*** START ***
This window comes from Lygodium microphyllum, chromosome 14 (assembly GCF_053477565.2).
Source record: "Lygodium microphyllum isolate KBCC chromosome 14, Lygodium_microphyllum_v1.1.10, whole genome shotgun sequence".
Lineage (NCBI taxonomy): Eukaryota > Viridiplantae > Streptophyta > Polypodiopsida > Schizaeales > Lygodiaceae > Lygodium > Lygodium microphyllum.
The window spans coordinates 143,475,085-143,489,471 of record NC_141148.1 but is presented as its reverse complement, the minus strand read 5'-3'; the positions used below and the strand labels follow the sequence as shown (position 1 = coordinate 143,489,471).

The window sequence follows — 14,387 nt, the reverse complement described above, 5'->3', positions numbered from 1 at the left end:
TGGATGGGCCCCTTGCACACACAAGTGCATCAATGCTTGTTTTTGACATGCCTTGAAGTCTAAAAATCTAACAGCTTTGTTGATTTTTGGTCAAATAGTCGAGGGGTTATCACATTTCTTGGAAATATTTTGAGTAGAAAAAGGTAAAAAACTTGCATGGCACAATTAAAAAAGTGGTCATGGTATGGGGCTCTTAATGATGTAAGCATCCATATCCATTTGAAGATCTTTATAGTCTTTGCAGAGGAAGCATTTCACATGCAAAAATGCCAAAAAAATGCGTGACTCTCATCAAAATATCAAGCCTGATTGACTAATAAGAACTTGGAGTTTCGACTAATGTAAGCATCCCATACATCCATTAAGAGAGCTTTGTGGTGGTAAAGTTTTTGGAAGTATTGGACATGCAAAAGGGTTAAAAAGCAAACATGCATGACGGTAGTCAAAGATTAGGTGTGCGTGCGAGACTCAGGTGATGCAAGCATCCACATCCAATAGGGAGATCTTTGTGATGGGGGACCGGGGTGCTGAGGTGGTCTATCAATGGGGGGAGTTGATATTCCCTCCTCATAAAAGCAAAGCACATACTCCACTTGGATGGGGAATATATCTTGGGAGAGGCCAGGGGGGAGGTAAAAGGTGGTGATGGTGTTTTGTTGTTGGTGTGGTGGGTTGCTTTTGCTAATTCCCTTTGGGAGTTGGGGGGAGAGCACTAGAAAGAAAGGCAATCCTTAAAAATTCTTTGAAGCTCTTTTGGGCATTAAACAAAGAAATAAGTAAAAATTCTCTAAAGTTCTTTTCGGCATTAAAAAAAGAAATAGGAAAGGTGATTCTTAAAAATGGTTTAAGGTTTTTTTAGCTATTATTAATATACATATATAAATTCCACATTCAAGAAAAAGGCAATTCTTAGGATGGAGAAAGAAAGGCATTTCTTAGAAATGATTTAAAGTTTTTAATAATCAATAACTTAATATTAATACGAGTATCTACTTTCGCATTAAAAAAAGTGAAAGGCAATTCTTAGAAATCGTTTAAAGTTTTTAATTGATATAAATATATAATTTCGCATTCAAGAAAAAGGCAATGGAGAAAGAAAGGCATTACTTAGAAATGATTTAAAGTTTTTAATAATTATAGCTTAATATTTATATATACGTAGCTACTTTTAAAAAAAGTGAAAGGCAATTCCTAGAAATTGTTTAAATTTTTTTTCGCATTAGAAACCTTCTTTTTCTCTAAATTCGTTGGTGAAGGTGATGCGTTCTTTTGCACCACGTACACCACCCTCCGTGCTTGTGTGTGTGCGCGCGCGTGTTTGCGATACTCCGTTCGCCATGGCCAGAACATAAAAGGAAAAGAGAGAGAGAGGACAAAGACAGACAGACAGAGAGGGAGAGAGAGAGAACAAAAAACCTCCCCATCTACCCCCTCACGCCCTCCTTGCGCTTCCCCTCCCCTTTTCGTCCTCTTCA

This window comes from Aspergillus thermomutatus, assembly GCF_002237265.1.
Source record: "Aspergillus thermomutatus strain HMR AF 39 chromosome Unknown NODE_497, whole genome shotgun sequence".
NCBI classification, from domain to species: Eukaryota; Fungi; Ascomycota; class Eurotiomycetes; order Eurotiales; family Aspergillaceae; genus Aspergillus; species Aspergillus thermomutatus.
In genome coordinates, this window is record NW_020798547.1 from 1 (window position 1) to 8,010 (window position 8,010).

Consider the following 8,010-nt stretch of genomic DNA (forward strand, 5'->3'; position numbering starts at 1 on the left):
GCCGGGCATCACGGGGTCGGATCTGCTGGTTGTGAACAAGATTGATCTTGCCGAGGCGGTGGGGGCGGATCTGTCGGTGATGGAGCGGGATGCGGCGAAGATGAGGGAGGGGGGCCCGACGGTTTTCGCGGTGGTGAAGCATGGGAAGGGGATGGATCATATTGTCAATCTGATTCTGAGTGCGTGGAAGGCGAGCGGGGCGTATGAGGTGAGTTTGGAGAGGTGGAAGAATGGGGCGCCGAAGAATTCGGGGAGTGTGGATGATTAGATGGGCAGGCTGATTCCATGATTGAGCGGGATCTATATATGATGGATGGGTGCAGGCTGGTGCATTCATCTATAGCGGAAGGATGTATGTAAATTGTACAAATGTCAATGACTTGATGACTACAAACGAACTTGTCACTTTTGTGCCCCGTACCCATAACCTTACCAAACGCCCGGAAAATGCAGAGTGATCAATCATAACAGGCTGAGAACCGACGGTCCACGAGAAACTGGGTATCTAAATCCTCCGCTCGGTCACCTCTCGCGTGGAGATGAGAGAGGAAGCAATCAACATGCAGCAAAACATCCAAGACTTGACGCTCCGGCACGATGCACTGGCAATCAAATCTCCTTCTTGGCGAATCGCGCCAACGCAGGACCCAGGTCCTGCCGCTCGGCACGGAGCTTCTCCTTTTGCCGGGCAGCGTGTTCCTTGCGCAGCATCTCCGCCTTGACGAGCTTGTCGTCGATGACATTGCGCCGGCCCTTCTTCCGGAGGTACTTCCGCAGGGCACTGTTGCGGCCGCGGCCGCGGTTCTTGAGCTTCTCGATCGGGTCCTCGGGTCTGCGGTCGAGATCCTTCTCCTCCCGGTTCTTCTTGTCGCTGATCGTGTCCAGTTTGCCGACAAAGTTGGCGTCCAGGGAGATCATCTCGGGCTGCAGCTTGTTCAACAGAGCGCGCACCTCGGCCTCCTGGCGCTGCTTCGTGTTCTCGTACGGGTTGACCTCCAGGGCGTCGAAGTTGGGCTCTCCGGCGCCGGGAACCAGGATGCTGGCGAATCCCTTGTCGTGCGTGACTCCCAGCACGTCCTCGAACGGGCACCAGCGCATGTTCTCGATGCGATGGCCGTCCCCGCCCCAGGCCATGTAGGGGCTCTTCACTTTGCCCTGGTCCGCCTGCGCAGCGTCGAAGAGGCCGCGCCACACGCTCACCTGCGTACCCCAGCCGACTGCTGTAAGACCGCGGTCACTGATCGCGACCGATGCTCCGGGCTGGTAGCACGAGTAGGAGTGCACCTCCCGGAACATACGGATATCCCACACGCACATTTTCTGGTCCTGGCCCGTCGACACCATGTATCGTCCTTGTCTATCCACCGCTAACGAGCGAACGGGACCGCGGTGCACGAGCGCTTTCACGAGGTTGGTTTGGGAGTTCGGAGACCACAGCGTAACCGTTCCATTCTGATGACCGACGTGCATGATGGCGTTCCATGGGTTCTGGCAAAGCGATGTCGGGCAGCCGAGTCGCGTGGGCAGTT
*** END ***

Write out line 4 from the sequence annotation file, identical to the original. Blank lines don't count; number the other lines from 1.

The window spans coordinates 143,475,085-143,489,471 of record NC_141148.1 but is presented as its reverse complement, the minus strand read 5'-3'; the positions used below and the strand labels follow the sequence as shown (position 1 = coordinate 143,489,471).